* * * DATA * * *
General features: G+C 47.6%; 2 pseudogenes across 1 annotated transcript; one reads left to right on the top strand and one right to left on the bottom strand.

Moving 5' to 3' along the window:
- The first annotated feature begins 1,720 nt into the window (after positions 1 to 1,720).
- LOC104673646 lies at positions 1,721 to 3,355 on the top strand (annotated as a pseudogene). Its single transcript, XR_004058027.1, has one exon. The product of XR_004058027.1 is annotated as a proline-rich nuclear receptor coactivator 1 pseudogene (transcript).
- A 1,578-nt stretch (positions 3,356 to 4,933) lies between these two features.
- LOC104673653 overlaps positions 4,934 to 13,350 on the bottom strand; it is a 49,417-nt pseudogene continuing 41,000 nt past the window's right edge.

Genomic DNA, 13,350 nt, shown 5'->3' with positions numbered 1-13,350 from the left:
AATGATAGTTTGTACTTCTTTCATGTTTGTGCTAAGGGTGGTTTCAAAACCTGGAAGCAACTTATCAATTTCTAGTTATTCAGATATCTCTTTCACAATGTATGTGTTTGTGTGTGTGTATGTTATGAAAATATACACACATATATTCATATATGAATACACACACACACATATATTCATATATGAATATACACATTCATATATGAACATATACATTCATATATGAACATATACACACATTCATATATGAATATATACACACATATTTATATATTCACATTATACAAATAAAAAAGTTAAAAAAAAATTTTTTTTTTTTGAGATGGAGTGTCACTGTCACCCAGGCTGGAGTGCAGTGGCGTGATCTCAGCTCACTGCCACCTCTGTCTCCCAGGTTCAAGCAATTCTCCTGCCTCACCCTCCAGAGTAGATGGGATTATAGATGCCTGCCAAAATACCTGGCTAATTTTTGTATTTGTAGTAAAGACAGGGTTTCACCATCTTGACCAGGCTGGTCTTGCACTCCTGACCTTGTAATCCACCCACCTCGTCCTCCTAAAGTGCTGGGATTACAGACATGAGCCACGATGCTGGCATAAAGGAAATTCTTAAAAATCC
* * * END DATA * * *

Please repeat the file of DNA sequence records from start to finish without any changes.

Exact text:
General features: G+C 47.6%; 2 pseudogenes across 1 annotated transcript; one reads left to right on the top strand and one right to left on the bottom strand.

Moving 5' to 3' along the window:
- The first annotated feature begins 1,720 nt into the window (after positions 1 to 1,720).
- LOC104673646 lies at positions 1,721 to 3,355 on the top strand (annotated as a pseudogene). Its single transcript, XR_004058027.1, has one exon. The product of XR_004058027.1 is annotated as a proline-rich nuclear receptor coactivator 1 pseudogene (transcript).
- A 1,578-nt stretch (positions 3,356 to 4,933) lies between these two features.
- LOC104673653 overlaps positions 4,934 to 13,350 on the bottom strand; it is a 49,417-nt pseudogene continuing 41,000 nt past the window's right edge.

Genomic DNA, 13,350 nt, shown 5'->3' with positions numbered 1-13,350 from the left:
AATGATAGTTTGTACTTCTTTCATGTTTGTGCTAAGGGTGGTTTCAAAACCTGGAAGCAACTTATCAATTTCTAGTTATTCAGATATCTCTTTCACAATGTATGTGTTTGTGTGTGTGTATGTTATGAAAATATACACACATATATTCATATATGAATACACACACACACATATATTCATATATGAATATACACATTCATATATGAACATATACATTCATATATGAACATATACACACATTCATATATGAATATATACACACATATTTATATATTCACATTATACAAATAAAAAAGTTAAAAAAAAATTTTTTTTTTTTGAGATGGAGTGTCACTGTCACCCAGGCTGGAGTGCAGTGGCGTGATCTCAGCTCACTGCCACCTCTGTCTCCCAGGTTCAAGCAATTCTCCTGCCTCACCCTCCAGAGTAGATGGGATTATAGATGCCTGCCAAAATACCTGGCTAATTTTTGTATTTGTAGTAAAGACAGGGTTTCACCATCTTGACCAGGCTGGTCTTGCACTCCTGACCTTGTAATCCACCCACCTCGTCCTCCTAAAGTGCTGGGATTACAGACATGAGCCACGATGCTGGCATAAAGGAAATTCTTAAAAATCC